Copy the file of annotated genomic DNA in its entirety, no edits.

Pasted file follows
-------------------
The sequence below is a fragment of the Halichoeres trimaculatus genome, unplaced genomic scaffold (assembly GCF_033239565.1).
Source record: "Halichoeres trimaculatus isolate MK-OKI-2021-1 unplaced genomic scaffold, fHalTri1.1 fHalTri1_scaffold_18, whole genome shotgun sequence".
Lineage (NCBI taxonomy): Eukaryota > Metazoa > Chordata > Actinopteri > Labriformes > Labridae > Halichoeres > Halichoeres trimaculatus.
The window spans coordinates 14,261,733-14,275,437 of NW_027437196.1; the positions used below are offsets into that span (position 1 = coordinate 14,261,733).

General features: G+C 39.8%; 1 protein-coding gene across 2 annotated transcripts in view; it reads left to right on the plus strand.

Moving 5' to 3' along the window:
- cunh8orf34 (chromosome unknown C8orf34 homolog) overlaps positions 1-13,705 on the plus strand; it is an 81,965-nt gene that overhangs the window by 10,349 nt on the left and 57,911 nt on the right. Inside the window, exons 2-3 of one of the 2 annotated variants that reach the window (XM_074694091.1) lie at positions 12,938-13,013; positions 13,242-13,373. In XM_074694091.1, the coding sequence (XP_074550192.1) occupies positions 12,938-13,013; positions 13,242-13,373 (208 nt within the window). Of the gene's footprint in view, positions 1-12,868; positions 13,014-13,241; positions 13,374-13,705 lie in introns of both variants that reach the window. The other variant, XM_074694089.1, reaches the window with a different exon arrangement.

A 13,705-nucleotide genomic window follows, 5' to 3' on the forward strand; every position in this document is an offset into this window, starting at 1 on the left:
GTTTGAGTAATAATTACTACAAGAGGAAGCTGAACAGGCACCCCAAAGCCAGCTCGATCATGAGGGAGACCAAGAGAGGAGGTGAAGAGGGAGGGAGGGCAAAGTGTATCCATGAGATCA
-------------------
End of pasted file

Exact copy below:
The sequence below is a fragment of the Halichoeres trimaculatus genome, unplaced genomic scaffold (assembly GCF_033239565.1).
Source record: "Halichoeres trimaculatus isolate MK-OKI-2021-1 unplaced genomic scaffold, fHalTri1.1 fHalTri1_scaffold_18, whole genome shotgun sequence".
Lineage (NCBI taxonomy): Eukaryota > Metazoa > Chordata > Actinopteri > Labriformes > Labridae > Halichoeres > Halichoeres trimaculatus.
The window spans coordinates 14,261,733-14,275,437 of NW_027437196.1; the positions used below are offsets into that span (position 1 = coordinate 14,261,733).

General features: G+C 39.8%; 1 protein-coding gene across 2 annotated transcripts in view; it reads left to right on the plus strand.

Moving 5' to 3' along the window:
- cunh8orf34 (chromosome unknown C8orf34 homolog) overlaps positions 1-13,705 on the plus strand; it is an 81,965-nt gene that overhangs the window by 10,349 nt on the left and 57,911 nt on the right. Inside the window, exons 2-3 of one of the 2 annotated variants that reach the window (XM_074694091.1) lie at positions 12,938-13,013; positions 13,242-13,373. In XM_074694091.1, the coding sequence (XP_074550192.1) occupies positions 12,938-13,013; positions 13,242-13,373 (208 nt within the window). Of the gene's footprint in view, positions 1-12,868; positions 13,014-13,241; positions 13,374-13,705 lie in introns of both variants that reach the window. The other variant, XM_074694089.1, reaches the window with a different exon arrangement.

A 13,705-nucleotide genomic window follows, 5' to 3' on the forward strand; every position in this document is an offset into this window, starting at 1 on the left:
GTTTGAGTAATAATTACTACAAGAGGAAGCTGAACAGGCACCCCAAAGCCAGCTCGATCATGAGGGAGACCAAGAGAGGAGGTGAAGAGGGAGGGAGGGCAAAGTGTATCCATGAGATCA